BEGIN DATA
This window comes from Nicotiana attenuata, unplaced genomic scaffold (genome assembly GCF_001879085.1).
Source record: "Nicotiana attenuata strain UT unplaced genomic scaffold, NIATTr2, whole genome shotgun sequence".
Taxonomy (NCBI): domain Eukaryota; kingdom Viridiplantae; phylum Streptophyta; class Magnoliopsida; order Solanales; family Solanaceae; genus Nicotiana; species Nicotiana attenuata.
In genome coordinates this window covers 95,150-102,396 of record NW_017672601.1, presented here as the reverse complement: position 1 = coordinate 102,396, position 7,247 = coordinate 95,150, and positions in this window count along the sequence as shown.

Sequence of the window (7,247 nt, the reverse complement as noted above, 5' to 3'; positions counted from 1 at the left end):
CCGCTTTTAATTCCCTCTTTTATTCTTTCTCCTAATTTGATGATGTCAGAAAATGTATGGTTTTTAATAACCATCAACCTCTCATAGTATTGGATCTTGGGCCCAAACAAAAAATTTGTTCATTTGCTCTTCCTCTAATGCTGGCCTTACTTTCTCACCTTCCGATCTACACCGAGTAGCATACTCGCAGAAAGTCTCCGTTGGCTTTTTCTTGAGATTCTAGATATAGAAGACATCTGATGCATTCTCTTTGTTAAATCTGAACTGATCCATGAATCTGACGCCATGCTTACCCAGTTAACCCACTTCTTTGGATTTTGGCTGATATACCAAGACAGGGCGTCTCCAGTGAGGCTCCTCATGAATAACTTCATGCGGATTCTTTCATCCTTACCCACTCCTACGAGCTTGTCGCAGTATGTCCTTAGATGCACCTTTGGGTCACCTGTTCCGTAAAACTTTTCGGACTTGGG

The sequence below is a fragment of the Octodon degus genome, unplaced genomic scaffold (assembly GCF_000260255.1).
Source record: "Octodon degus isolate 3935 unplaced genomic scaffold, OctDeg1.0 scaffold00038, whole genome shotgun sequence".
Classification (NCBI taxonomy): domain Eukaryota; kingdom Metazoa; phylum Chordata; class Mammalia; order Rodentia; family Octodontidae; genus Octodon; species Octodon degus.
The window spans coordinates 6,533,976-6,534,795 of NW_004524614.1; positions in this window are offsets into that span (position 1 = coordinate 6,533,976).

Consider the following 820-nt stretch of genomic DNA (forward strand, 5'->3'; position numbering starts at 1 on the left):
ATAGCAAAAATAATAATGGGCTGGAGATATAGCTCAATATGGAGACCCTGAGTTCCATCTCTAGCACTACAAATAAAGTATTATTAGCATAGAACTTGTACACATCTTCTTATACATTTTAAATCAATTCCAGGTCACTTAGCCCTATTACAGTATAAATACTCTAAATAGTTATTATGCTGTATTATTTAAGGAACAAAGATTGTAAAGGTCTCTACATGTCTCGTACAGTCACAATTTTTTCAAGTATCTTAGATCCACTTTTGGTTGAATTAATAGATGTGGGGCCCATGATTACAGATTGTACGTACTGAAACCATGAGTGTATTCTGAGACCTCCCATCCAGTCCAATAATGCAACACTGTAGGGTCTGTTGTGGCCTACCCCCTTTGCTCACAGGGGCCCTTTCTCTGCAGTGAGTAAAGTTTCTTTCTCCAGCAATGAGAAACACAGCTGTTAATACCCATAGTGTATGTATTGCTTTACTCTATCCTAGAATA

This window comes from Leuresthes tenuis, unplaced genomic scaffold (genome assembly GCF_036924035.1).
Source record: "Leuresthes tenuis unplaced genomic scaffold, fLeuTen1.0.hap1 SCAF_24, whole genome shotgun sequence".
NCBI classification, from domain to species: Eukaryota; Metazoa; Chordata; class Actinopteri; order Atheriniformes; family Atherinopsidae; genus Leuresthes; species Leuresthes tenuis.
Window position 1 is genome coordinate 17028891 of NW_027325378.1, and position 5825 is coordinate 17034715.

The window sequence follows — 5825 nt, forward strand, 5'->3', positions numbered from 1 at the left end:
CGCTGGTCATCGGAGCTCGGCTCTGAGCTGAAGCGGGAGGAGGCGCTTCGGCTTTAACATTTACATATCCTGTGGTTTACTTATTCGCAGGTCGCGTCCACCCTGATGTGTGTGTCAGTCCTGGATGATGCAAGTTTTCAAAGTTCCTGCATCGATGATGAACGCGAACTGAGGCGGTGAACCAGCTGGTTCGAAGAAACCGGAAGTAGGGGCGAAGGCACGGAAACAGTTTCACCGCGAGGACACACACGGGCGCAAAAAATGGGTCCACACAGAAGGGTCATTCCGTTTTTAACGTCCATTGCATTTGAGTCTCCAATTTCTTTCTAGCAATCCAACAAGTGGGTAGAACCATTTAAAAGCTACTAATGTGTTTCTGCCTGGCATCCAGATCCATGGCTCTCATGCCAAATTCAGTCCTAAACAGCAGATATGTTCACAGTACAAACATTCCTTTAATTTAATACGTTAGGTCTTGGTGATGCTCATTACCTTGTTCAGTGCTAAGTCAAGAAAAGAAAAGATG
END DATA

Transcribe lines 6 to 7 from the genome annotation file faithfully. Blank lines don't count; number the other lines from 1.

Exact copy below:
CCGCTTTTAATTCCCTCTTTTATTCTTTCTCCTAATTTGATGATGTCAGAAAATGTATGGTTTTTAATAACCATCAACCTCTCATAGTATTGGATCTTGGGCCCAAACAAAAAATTTGTTCATTTGCTCTTCCTCTAATGCTGGCCTTACTTTCTCACCTTCCGATCTACACCGAGTAGCATACTCGCAGAAAGTCTCCGTTGGCTTTTTCTTGAGATTCTAGATATAGAAGACATCTGATGCATTCTCTTTGTTAAATCTGAACTGATCCATGAATCTGACGCCATGCTTACCCAGTTAACCCACTTCTTTGGATTTTGGCTGATATACCAAGACAGGGCGTCTCCAGTGAGGCTCCTCATGAATAACTTCATGCGGATTCTTTCATCCTTACCCACTCCTACGAGCTTGTCGCAGTATGTCCTTAGATGCACCTTTGGGTCACCTGTTCCGTAAAACTTTTCGGACTTGGG

The sequence below is a fragment of the Octodon degus genome, unplaced genomic scaffold (assembly GCF_000260255.1).